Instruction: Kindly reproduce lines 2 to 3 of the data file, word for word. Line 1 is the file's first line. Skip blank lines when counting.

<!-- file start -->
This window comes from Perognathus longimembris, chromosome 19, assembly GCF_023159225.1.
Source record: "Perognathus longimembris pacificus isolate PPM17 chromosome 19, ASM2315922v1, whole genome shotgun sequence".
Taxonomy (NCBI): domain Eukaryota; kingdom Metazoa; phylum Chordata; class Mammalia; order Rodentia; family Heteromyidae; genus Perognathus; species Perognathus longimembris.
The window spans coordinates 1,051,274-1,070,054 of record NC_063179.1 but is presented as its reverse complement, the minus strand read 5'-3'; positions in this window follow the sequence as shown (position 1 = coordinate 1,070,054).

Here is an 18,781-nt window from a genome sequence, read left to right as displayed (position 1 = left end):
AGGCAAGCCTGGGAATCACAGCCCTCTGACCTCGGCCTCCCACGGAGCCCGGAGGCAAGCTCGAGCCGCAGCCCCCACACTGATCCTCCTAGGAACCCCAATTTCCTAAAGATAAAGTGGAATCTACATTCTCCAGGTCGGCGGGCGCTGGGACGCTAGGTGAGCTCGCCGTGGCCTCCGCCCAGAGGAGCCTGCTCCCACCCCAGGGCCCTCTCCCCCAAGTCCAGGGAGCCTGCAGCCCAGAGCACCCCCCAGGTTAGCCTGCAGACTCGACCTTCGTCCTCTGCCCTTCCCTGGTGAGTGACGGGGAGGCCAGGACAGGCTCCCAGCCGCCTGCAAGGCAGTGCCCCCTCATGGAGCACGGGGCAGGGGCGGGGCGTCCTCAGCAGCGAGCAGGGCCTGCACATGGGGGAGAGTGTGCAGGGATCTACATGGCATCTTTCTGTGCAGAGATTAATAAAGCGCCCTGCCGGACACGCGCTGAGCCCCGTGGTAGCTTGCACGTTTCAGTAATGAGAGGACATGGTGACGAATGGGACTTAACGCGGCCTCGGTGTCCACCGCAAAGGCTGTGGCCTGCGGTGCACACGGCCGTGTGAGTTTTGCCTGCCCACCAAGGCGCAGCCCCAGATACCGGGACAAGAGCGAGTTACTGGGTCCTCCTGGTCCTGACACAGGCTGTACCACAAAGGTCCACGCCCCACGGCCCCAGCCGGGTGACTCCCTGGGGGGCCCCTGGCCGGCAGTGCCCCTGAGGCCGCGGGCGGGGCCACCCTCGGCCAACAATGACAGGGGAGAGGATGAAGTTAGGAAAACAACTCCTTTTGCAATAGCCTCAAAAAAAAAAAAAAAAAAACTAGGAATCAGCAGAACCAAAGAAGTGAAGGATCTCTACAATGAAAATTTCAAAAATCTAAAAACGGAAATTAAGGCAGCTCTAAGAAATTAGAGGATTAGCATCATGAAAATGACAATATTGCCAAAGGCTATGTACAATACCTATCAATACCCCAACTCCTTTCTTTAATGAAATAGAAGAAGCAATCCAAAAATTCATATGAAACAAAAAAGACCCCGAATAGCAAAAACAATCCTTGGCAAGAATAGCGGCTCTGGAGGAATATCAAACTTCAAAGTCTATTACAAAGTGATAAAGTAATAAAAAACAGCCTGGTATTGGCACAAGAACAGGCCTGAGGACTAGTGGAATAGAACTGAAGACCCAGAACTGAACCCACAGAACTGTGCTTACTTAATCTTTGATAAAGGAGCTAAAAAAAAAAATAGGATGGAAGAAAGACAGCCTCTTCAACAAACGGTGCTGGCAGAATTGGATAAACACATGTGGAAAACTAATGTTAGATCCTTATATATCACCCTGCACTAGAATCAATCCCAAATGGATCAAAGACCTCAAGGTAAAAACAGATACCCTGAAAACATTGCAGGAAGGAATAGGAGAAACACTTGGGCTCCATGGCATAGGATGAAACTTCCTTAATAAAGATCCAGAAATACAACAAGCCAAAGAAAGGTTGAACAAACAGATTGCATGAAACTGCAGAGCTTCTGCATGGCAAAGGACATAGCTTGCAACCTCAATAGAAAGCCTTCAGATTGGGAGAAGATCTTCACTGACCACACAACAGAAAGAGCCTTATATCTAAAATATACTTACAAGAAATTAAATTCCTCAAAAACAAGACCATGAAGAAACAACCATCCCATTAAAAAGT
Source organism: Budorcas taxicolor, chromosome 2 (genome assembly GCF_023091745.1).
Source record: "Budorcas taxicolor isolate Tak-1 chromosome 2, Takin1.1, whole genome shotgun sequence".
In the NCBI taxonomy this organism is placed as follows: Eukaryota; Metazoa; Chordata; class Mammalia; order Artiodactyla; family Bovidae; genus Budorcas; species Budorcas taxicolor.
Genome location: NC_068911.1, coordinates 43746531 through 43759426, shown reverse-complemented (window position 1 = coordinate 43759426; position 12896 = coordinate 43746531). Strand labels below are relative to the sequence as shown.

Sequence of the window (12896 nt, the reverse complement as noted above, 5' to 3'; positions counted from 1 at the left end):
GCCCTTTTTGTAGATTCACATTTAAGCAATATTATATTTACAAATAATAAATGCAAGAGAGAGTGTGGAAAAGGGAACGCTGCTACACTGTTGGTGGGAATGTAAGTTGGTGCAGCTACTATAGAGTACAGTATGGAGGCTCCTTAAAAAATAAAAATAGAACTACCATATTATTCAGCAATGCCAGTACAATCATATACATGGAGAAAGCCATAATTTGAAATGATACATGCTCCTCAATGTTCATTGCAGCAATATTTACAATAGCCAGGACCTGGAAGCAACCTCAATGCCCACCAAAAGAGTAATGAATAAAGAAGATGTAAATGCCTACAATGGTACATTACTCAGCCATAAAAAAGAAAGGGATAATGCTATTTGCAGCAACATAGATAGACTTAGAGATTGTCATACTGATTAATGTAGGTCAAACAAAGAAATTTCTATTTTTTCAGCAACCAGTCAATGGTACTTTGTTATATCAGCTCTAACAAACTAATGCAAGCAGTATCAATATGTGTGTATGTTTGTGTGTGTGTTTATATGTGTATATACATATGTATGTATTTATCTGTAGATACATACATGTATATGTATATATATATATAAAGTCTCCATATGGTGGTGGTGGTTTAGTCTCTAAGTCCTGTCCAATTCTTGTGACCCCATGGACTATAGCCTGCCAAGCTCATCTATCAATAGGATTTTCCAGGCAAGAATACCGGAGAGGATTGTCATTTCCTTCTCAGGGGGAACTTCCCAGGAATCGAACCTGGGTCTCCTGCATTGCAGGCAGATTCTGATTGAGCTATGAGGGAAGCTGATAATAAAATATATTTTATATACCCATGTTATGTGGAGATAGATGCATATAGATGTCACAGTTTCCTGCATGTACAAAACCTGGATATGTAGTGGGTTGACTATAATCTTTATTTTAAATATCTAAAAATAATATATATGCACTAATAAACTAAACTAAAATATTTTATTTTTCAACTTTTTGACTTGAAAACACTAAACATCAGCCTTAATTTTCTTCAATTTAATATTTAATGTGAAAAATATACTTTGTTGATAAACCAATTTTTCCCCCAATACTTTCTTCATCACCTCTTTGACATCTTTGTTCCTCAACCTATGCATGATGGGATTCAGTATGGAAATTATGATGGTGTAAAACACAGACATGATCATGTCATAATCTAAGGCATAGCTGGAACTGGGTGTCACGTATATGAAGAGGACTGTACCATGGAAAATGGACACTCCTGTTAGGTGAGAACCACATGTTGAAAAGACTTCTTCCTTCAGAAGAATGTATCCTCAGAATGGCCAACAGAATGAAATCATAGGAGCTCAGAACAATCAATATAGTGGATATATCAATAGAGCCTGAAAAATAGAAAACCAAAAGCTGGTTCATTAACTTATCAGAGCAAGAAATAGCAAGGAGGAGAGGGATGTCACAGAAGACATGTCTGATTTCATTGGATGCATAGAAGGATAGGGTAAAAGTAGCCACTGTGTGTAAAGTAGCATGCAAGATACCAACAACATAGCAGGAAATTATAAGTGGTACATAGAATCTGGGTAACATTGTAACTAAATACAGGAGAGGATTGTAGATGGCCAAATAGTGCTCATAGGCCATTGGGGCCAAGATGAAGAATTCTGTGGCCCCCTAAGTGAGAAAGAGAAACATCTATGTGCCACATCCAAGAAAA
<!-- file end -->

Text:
Source record: "Perognathus longimembris pacificus isolate PPM17 chromosome 19, ASM2315922v1, whole genome shotgun sequence".
Taxonomy (NCBI): domain Eukaryota; kingdom Metazoa; phylum Chordata; class Mammalia; order Rodentia; family Heteromyidae; genus Perognathus; species Perognathus longimembris.